Nissan says to start exporting cars from China JVTOKYO (Reuters) – Nissan Motor (7201.T) will begin exporting passenger cars over the next few months from China, as a growing number of global industry giants tap their output in the world’s second-largest auto market to supply export markets.
Apparantly, at least in auto manufacturing, China is still giving companies cost advantages compared to production in other countries. Newsworthy because of the strengthening Chinese currency compared to two years ago. I wonder if the lower costs might not be because of currency valuations, but because of differences in regulations, and fewer restrictions on investment and production methods. I would also expect that companies are gradually finding it easier to hire employees capable of working in a relatively high tech environment.
Will things reverse course? Eventually they will, but I suspect not for some time. At least here in my hometown of Suzhou, we are still seeing massive investment, even as rumors circulate that fewer foreign companies are making a home here. Has the domestic economy grown enough to drive economic growth?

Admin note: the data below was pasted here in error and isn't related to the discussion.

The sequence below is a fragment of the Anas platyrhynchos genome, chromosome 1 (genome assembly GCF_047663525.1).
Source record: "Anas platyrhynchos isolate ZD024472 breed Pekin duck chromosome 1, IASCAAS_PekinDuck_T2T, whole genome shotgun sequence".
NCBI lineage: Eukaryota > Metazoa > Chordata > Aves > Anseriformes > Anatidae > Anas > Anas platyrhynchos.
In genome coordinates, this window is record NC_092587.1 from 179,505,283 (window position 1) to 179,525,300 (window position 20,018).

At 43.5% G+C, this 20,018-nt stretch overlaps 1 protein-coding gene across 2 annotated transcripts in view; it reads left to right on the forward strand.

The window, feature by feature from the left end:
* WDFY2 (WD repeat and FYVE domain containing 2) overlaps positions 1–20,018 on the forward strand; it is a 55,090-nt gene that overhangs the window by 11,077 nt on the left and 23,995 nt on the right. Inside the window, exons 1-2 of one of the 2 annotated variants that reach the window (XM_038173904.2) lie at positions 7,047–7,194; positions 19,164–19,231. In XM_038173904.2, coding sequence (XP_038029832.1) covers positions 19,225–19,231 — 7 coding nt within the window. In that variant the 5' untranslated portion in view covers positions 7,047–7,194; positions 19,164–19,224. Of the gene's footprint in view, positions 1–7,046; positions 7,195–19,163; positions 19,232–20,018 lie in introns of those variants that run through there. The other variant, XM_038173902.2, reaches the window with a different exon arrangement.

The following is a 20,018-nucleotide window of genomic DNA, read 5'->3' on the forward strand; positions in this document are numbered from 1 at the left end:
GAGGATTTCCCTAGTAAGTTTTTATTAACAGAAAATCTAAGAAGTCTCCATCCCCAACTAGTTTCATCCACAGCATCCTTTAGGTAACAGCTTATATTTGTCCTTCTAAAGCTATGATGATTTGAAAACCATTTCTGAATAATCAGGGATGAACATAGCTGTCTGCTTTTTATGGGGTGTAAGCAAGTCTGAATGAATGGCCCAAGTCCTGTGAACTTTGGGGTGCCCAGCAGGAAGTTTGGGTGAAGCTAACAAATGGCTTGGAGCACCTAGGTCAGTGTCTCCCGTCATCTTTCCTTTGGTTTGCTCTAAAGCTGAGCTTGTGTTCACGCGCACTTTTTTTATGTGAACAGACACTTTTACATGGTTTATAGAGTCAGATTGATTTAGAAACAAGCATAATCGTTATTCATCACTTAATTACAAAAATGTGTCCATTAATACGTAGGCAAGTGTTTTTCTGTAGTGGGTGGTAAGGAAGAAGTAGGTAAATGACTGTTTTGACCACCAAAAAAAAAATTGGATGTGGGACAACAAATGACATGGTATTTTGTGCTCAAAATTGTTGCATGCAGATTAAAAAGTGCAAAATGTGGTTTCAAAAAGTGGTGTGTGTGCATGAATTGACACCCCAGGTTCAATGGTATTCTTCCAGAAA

Finally, a simple and sensible report on why US gasoline is too cheap–
Falling oil prices present mixed blessing for consumers
“Americans cut out 12 billion miles of driving in June, a 4.7% drop from June 2007. During the first half of this year, Americans reduced their oil consumption by 800,000 barrels per day as compared with the first half of 2007.
These changes are much more dramatic than anything resulting from proposals borne of political expedience. To be sure, high prices cause hardships, and the worst could come this winter from painfully high home heating oil prices. Congress and the president should look hard at increasing funds to help the poorest through a tough winter. But if oil prices continue falling, much of the recent momentum could be slowed, to the delight of those who profit from feeding the nation’s addiction.”
With all the exceptions, we sometimes get slapped in the face with the simplest lesson of market economics. Let the market work, and efficient use will result. Government policy, whether misinformed or driven by political expedience, is working against the long term interests of American consumers.
Perhaps a curious application of supply and demand–
A mining town in Australia has a male/female ratio of five to one.
Outback mayor seeks “ugly duckling” women
This seems an easy enough application of the market model, quantity supplied is less than quantity demanded. Higher prices are expected.
But where is the higher price? Is “ugly” a price?
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